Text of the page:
“One sabbath he was going through the cornfields; and as they made their way his disciples began to pluck heads of grain. The Pharisees said to him, ‘Look, why are they doing what is not lawful on the sabbath?’ And he said to them, ‘Have you never read what David did when he and his companions were hungry and in need of food? He entered the house of God, when Abiathar was high priest, and ate the bread of the Presence, which it is not lawful for any but the priests to eat, and he gave some to his companions.’ Then he said to them, ‘The sabbath was made for humankind, and not humankind for the sabbath; so the Son of Man is lord even of the sabbath.’” [1]

“In all determinations of morality, this circumstance of public utility is ever principally in view; and wherever disputes arise, either in philosophy or in common life, concerning the bounds of duty, the question cannot by any means, be decided with greater certainty, than by ascertaining, on any side, the true interests of mankind. If any false opinion, embraced from appearances, has been found to prevail; as soon as farther experience and sounder reasoning have given us juster notions of human affairs; we retract our first sentiment, and adjust anew the boundaries of moral good and evil.” [2]

“The felt necessities of the time, the prevalent moral and political theories, institutions of public policy, avowed or unconscious, even the prejudices which judges share with their fellow-men, have had a good deal more to do than the syllogism in determining the rules by which men should be governed. The law embodies the story of a nation’s development through many centuries and it cannot be dealt with as if it contained only the axioms and corollaries of a book of mathematics. In order to know what it is, we must know what it has been, and what it tends to become.” [3]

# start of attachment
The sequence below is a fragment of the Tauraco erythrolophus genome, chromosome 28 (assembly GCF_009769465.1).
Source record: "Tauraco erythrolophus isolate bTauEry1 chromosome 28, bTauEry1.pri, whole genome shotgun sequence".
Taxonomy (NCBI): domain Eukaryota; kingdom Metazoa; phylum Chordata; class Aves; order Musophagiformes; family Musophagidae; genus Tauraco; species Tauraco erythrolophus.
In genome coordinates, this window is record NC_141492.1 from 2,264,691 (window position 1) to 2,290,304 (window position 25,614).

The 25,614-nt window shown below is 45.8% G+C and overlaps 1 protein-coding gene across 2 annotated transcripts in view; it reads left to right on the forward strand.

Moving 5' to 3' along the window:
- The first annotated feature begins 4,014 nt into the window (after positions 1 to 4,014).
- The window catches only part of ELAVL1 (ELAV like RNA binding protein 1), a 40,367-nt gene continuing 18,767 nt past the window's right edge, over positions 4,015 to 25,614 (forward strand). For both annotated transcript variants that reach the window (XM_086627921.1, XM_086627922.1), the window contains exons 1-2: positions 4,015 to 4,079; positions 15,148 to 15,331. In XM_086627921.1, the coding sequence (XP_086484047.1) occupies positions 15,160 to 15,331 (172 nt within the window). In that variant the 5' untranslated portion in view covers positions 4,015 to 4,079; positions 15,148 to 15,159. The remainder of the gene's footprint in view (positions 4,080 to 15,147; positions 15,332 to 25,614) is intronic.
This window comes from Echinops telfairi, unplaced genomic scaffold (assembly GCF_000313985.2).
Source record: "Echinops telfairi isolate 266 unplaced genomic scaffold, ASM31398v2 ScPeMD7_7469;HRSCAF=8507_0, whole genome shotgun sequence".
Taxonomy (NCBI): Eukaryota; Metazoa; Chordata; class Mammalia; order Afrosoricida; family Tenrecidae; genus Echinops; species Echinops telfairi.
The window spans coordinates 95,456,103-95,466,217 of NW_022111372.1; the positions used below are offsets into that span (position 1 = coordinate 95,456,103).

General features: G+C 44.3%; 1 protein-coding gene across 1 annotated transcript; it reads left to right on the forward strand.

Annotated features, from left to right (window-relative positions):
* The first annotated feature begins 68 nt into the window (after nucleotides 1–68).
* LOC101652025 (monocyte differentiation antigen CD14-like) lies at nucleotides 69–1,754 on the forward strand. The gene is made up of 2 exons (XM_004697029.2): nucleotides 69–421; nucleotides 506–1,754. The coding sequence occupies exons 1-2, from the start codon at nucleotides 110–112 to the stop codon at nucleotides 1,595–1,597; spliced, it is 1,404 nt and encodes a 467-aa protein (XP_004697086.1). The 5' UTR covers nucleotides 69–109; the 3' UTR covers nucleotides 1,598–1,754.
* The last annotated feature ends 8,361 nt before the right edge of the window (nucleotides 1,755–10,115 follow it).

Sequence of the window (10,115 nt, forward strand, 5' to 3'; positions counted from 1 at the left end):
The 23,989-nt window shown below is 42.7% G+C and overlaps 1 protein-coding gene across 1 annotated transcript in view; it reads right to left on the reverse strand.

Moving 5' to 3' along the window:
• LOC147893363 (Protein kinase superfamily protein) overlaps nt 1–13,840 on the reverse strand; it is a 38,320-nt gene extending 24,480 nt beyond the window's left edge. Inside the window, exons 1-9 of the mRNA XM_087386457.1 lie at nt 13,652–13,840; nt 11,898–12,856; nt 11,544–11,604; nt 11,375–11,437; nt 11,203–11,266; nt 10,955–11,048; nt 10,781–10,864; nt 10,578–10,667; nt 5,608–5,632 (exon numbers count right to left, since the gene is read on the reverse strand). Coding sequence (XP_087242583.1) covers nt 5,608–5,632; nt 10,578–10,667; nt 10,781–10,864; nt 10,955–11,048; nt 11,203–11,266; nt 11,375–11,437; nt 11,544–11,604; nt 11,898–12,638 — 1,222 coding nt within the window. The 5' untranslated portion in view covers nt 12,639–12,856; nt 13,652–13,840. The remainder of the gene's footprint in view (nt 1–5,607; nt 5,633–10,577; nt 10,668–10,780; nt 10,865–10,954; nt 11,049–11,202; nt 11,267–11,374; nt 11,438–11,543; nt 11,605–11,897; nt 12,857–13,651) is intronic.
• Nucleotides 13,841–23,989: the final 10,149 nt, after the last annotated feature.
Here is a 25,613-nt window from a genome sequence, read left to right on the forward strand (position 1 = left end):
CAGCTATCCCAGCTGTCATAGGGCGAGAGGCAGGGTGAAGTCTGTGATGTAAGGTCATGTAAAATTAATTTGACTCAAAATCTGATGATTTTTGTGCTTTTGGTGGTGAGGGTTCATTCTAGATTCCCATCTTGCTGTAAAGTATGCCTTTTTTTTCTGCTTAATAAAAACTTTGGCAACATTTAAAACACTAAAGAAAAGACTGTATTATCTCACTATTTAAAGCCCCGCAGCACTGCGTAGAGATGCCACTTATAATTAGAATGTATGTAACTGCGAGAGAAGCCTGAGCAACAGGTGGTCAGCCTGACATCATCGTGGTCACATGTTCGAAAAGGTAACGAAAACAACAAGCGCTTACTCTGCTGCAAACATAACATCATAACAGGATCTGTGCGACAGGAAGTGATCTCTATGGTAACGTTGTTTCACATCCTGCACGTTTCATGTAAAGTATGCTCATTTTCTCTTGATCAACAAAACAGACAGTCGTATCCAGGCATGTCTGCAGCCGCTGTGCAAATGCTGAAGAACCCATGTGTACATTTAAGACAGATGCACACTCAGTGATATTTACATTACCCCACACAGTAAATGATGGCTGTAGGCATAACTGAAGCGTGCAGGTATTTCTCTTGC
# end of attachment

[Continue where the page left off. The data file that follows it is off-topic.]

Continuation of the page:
“It is clear that each party to this dispute—as to all that persist through long periods of time—is partly right and partly wrong. Social cohesion is a necessity, and mankind has never yet succeeded in enforcing cohesion by merely rational arguments. Every community is exposed to two opposite dangers: ossification through too much discipline and reverence for tradition, on the one hand; on the other hand, dissolution, or subjection to foreign conquest, through growth of an individualism and personal independence that makes cooperation impossible.” [4]

[1] Mark 2.23–28 (NRSV).

[2] David Hume, An Enquiry Concerning the Principles of Morals (Hackett 1983) 19.

[3] Oliver Wendell Holmes, Jr., The Common Law (Dover 1991) 1.

[4] Bertrand Russell, History of Western Philosophy (Routledge 2004) 9.